Atlantic Coast opponents seek their own environmental assessment

By Madelyn Beck | 03/17/2016 08:10 AM EDT

Environmental groups are raising money to do their own environmental assessments on the effects the proposed Atlantic Coast Pipeline would have if it’s built along its proposed route through the Monongahela and George Washington national forests.

Environmental groups are raising money to do their own environmental assessments on the effects the proposed Atlantic Coast Pipeline would have if it’s built along its proposed route through the Monongahela and George Washington national forests.

The pipeline has already been delayed due to a reroute requested by the Forest Service to avoid sensitive species in the area (EnergyWire, Feb. 16). Dominion Resources Inc., the company building the 550-mile line, said it would cost between $4.5 billion and $5 billion and would run natural gas from major shale basins in West Virginia to eastern Virginia and North Carolina distributors.

Rick Webb, coordinator for environmentalist group Dominion Pipeline Monitoring Coalition, is trying to raise public awareness of the ACP by uploading an interactive map and raising $10,360 to pay contractor Downstream Strategies to zero in on potential water contamination hazards.


"We believe that if there is an objective environmental assessment … that this project [ACP] will not happen," Webb said.

He said workers providing environmental assessments in the area are likely overlooking many of the potentially costly hazards because those workers are being paid by Dominion.

The Federal Energy Regulatory Commission, which is reviewing the line for potential certification, approves and hires third-party environmental assessors and is supposed to directly supervise their work while Dominion pays the assessor’s salary.

FERC’s rules require that a third-party contractor submit a statement the agency is required to screen to ensure there’s a plan to handle conflicts of interest, either mitigating the conflicts or denying a contract if they’re unavoidable.

Webb argues that both Dominion and FERC have too much power in the process, and that skews the results. Most politicians in Virginia have directly received donations from Dominion or Dominion subsidiaries, and in 2014, Dominion hired 14 lobbyists for Virginia alone, according to political money watchdog Follow the Money.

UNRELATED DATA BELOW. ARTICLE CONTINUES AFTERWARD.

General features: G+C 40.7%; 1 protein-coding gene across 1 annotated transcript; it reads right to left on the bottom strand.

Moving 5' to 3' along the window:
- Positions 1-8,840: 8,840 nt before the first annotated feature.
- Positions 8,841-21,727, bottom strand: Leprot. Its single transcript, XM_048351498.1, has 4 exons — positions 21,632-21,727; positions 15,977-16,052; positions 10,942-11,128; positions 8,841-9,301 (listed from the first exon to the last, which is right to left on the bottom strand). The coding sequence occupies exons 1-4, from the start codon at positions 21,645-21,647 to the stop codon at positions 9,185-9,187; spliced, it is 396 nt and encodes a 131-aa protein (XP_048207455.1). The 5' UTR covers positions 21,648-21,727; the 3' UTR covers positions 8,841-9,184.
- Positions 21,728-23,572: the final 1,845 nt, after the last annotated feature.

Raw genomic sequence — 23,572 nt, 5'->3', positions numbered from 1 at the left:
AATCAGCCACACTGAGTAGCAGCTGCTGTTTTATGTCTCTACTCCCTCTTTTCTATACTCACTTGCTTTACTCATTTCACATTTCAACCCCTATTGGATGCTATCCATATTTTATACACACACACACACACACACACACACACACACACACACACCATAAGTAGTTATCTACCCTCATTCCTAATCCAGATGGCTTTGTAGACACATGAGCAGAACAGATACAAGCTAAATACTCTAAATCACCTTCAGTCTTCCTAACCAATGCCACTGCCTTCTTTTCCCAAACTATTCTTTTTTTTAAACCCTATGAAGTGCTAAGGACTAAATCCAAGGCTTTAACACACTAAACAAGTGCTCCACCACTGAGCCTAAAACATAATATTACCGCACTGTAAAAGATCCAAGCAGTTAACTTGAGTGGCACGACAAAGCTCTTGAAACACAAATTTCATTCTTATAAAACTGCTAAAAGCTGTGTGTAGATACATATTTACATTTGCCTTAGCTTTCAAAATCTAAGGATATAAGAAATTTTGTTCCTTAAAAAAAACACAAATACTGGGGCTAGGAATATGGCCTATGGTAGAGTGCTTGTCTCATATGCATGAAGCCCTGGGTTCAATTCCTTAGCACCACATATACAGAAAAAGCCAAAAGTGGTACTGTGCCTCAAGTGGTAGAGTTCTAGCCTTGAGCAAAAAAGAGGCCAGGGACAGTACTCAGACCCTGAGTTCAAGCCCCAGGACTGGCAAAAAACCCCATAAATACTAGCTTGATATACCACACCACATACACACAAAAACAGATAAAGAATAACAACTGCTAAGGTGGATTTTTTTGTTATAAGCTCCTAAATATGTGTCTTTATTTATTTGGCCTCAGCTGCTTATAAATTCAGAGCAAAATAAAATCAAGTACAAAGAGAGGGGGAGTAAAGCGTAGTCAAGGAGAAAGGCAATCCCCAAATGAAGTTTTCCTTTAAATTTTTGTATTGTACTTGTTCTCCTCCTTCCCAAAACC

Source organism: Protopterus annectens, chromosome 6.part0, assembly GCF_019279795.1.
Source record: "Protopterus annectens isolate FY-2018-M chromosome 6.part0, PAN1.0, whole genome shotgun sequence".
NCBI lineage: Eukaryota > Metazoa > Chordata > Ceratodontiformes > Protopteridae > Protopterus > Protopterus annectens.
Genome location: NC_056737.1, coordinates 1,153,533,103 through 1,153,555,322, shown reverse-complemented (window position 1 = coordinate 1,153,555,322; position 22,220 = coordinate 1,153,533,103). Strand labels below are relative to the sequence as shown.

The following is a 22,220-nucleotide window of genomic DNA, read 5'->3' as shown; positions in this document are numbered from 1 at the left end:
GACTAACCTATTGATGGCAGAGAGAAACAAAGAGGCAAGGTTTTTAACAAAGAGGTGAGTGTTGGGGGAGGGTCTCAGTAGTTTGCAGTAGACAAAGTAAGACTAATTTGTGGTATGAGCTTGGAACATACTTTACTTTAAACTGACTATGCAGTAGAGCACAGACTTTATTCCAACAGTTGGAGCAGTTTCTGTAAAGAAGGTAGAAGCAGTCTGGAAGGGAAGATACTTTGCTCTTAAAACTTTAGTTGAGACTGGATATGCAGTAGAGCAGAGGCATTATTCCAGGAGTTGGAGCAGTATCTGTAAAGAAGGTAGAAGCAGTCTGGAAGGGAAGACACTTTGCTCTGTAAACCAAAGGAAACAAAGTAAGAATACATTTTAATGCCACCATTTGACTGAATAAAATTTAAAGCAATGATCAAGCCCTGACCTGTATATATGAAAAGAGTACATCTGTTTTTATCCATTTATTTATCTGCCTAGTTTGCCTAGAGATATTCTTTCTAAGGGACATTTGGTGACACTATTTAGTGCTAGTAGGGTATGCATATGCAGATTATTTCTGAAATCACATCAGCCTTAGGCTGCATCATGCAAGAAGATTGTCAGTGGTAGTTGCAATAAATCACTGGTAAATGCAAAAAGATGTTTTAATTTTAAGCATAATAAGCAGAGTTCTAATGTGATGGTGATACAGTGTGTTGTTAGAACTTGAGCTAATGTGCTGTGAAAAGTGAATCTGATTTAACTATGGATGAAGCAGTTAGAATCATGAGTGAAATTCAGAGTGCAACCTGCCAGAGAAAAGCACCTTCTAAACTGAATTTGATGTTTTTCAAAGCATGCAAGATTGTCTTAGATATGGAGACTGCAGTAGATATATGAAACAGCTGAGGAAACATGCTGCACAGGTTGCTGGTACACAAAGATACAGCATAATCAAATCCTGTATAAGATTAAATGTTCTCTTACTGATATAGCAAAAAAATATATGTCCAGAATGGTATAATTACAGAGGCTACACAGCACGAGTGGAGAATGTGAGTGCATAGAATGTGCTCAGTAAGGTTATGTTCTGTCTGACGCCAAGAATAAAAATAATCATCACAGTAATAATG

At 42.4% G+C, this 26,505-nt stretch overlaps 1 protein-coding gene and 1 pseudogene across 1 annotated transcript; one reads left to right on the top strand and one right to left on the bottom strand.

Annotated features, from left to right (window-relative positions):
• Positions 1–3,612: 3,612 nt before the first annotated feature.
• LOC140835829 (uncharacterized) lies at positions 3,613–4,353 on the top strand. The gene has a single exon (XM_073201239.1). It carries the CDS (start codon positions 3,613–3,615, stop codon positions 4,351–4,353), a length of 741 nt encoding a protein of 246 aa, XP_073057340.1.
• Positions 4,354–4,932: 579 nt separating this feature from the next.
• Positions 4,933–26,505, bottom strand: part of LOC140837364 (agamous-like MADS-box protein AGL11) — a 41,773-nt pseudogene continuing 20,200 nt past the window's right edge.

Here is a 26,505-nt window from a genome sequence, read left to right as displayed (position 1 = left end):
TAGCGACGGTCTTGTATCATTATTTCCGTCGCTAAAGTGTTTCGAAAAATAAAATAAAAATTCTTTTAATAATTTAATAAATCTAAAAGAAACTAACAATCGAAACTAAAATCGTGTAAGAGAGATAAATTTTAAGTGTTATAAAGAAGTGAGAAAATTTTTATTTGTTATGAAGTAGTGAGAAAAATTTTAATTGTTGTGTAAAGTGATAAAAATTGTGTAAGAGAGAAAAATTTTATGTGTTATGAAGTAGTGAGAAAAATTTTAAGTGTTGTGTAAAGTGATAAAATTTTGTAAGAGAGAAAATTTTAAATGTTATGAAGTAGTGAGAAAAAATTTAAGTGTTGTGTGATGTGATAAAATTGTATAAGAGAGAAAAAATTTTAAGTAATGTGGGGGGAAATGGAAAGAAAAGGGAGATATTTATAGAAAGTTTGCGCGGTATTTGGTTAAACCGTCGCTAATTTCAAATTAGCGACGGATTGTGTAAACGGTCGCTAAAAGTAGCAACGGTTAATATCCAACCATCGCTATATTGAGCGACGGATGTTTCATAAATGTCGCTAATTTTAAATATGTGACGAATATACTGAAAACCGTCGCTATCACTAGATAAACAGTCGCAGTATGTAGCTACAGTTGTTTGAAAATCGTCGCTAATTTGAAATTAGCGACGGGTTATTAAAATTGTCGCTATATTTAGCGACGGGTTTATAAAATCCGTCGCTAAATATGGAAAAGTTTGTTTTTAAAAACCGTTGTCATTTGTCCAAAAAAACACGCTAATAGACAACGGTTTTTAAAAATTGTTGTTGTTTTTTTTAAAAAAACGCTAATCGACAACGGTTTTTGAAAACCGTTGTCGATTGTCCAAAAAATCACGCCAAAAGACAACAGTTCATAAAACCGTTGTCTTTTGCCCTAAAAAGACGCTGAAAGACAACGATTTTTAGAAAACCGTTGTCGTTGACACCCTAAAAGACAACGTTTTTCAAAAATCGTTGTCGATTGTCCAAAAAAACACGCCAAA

"We have no confidence in the state, we have no confidence in the … regulatory system," he said.

Dominion spokesman Aaron Ruby said much of the data in the environmental impact statements simply can’t be biased.

"A lot of it is pretty straightforward, empirical data," Ruby said. "Types of species, types of river crossing, kinds of air emission that will be generated. … That type of evaluation doesn’t lend itself to bias or manipulation."

FERC also makes all environmental impact statements publicly available.

FERC spokeswoman Mary O’Driscoll said, "FERC does not signal if or whether it is having any internal deliberative discussions about changes in policy, or about what those discussions may be."

Webb said a truly objective survey would inform residents of the danger of water contamination and would stop the ACP, which he calls "unnecessary" and a "redundancy" next to the Mountain Valley Pipeline.

He noted that Dominion also faces tension in Northern Virginia over whether it can put treated water from metal-heavy coal ash ponds into streams. Levels in the water would be held to state health standards, though some argue those standards are too low.

Webb said the major Atlantic Coast and Mountain Valley lines are likely pushing through without proper assessments in order to get to the Chesapeake Bay terminal. He said they want to be some of the first to get their natural gas on a ship there and sent abroad, while the lines’ environmental impacts lay victim to companies’ greed.

Dominion’s Ruby vehemently disagreed. He pointed to the 20-year contracts Dominion already signed with energy utilities in Virginia and North Carolina, which he said have pledged to use 97 percent of the ACP’s gas capacity to make up for closing coal plants.

"Our electric generators are getting ready to retire, and the reason they are doing that is to significantly reduce carbon emissions in the region," he said, adding, "There are also areas that simply don’t have enough infrastructure and enough supply."

Webb wants to work with Downstream Strategies to not only create their own environmental assessment, but provide a guide for landowners to monitor their water quality. He said the 42-inch line is too big not to cause significant problems on the mountain’s steep slopes.

Kendra Hatcher, Downstream Strategies project environmental scientist, said the 12-person company works with a lot of nonprofits. While it posts most reports for free online, she said the guide would go a step further by "providing some feedback to homeowners for monitoring steps they could do" at home, as well as giving a list of places where homeowners could pay to have testing done for them.

Webb is confident that public involvement and the additional information would stop at least one line.

"My prediction," he said, "is that the Atlantic Pipeline will not be built."

Downstream Strategies’ assessment is projected to be done by April 15.